Are You A Candidate For A Stroke?

To some people it's called a "Brain Attack." To others it's more commonly known as a "Stroke." No matter how you describe it, the facts are the same: Over 750,000 Americans suffer from a stroke each year and it is the third leading cause of death in the U.S. For those who survive, it can be a major cause of disability.

A stroke is an injury to brain tissue that occurs when the blood supply to the brain is interrupted by a blockage or narrowing of a blood vessel in the head and neck. Strokes can also be caused by bleeding from an artery or from a clot forming in the heart and being carried to the brain. Without the oxygen and important nutrients the blood provides, brain cells can be damaged or killed.

When brain cells die, an individual loses the abilities controlled by that area of the brain. This includes functions such as speech, movement, and memory. The specific abilities lost or affected depend on where in the brain the stroke occurs. Some people recover completely from less serious strokes, while others die from very severe strokes.

5 Common Symptoms of a Stroke
Strokes are treated most effectively when prompt treatment is sought. Because stroke symptoms are usually not painful, they are sometimes ignored and treatment is delayed. Learn to recognize the warning signs of a stroke and if you think you are having one, call 911.The most common stroke symptoms include:

  • Sudden numbness, weakness or paralysis of face, arm or leg, especially on one side of the body

  • Sudden confusion, difficulty speaking or trouble understanding simple statements.

  • Sudden blurred or decreased vision in one or both eyes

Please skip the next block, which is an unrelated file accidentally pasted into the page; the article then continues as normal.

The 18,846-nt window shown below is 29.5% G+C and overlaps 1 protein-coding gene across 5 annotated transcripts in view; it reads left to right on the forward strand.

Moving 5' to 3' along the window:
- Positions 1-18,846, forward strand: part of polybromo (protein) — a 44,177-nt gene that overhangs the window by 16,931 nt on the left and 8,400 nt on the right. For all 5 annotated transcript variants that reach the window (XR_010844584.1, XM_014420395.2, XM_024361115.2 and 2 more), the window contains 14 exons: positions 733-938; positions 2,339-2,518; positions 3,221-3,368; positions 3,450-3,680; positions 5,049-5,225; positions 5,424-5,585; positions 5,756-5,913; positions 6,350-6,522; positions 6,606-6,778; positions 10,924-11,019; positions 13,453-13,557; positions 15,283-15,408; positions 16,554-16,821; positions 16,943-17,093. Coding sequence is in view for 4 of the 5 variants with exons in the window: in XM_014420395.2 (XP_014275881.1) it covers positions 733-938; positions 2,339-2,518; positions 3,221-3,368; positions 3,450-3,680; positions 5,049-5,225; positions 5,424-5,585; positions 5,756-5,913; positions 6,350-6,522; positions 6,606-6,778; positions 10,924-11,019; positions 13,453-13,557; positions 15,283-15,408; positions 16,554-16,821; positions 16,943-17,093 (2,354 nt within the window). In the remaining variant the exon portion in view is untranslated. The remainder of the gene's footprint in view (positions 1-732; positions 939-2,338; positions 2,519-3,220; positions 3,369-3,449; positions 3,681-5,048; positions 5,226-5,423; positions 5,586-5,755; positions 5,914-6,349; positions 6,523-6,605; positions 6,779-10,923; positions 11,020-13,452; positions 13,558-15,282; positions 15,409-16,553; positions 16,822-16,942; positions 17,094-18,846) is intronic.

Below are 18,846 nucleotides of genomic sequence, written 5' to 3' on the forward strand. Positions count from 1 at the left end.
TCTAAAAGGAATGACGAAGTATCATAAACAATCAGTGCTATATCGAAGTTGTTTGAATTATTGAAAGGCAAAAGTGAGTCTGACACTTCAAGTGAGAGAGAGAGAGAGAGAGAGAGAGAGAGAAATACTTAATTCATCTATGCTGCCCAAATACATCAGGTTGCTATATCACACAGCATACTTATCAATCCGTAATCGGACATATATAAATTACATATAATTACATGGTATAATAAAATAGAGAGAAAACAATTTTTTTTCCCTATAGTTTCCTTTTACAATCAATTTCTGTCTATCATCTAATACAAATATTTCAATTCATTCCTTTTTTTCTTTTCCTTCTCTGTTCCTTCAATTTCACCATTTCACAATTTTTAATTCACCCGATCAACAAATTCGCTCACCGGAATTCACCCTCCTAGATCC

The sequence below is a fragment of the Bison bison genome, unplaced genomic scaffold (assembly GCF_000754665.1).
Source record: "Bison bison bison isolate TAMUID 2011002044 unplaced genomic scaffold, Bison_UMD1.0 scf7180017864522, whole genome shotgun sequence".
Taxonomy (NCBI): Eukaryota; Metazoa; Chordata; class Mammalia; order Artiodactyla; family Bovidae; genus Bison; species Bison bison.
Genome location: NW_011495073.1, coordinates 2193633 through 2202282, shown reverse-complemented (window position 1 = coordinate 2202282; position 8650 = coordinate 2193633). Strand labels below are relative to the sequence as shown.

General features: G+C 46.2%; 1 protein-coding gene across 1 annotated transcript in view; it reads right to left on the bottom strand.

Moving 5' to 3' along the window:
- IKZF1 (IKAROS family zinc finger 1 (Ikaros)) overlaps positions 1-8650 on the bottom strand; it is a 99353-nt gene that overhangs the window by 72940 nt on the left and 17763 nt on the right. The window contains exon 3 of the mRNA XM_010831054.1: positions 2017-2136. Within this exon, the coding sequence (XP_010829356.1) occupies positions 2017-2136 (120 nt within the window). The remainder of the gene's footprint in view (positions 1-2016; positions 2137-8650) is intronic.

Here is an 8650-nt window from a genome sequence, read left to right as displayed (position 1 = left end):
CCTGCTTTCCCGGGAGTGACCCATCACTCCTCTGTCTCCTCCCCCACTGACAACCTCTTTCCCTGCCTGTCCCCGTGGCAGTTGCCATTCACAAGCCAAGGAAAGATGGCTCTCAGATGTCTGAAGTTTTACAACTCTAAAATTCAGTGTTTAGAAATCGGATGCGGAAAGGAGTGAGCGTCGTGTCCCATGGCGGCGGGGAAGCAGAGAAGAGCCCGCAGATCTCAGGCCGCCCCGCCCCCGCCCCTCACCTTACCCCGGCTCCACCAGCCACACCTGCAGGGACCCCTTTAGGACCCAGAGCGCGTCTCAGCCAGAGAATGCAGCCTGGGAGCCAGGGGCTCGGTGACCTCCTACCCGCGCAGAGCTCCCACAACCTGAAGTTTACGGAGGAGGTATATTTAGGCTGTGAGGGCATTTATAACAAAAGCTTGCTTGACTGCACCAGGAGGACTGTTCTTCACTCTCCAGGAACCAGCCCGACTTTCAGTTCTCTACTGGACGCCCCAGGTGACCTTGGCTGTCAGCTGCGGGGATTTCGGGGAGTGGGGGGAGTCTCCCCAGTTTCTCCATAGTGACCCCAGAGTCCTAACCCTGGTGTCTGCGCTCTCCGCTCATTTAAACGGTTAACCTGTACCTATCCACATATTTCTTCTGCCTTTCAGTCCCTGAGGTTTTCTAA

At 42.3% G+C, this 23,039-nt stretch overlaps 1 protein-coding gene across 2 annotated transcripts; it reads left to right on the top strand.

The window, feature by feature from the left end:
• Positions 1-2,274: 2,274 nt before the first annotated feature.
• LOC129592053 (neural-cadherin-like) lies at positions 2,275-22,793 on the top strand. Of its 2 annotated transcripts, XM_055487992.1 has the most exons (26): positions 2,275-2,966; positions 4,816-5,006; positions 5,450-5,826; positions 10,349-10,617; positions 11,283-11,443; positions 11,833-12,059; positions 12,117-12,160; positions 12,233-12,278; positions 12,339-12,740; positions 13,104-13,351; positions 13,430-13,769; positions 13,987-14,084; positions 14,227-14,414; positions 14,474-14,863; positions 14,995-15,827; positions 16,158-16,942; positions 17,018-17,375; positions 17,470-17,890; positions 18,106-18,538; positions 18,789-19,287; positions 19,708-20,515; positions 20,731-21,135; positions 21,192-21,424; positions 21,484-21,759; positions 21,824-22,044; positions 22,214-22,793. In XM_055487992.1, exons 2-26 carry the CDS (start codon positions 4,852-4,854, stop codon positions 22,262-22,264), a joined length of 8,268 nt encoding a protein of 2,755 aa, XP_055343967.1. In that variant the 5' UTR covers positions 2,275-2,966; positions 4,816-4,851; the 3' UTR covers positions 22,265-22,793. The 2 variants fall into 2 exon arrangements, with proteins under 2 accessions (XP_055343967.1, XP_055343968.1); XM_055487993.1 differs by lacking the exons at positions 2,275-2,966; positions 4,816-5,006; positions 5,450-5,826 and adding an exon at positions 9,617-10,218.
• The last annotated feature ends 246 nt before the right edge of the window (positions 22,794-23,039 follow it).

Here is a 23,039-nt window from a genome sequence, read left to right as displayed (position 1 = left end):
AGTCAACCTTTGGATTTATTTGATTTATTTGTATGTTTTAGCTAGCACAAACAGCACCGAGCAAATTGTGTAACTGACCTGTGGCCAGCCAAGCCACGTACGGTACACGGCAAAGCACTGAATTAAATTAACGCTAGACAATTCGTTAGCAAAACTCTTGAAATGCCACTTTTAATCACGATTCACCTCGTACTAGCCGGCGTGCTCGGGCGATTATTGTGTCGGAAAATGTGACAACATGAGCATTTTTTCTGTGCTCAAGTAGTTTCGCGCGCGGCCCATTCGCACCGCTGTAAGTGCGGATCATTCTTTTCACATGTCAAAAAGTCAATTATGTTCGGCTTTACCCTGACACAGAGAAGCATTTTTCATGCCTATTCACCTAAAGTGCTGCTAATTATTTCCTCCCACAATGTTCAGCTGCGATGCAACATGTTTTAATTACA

• Sudden trouble walking, dizziness, loss of balance or coordination

  • Sudden severe headache with no known cause

A stroke requires immediate medical care. Doctors can make an early diagnosis by studying symptoms, reviewing the patient's medical history and performing tests such as taking a three-dimensional x-ray of the brain.

Stroke patients who receive treatment at CARITAS Medical Center in Louisville benefit from a team approach.

"A multidisciplinary team has been developed at CARITAS to work with the patient who presents with stroke symptoms," explains Stephen Kirzinger, M.D., a neurologist on the Medical Staff at CARITAS Health Services and a board member with the Kentucky and Southern Indiana Stroke Association.

"The stroke team is in place to improve and monitor patient care," Kirzinger said. "In addition to the doctors, the team can include other medical personnel from the EMS technician that notifies the hospital about the patient's stroke symptoms to the hospital pharmacist who will have the medication ready. This teamwork assures the best medical care possible for the stroke patient."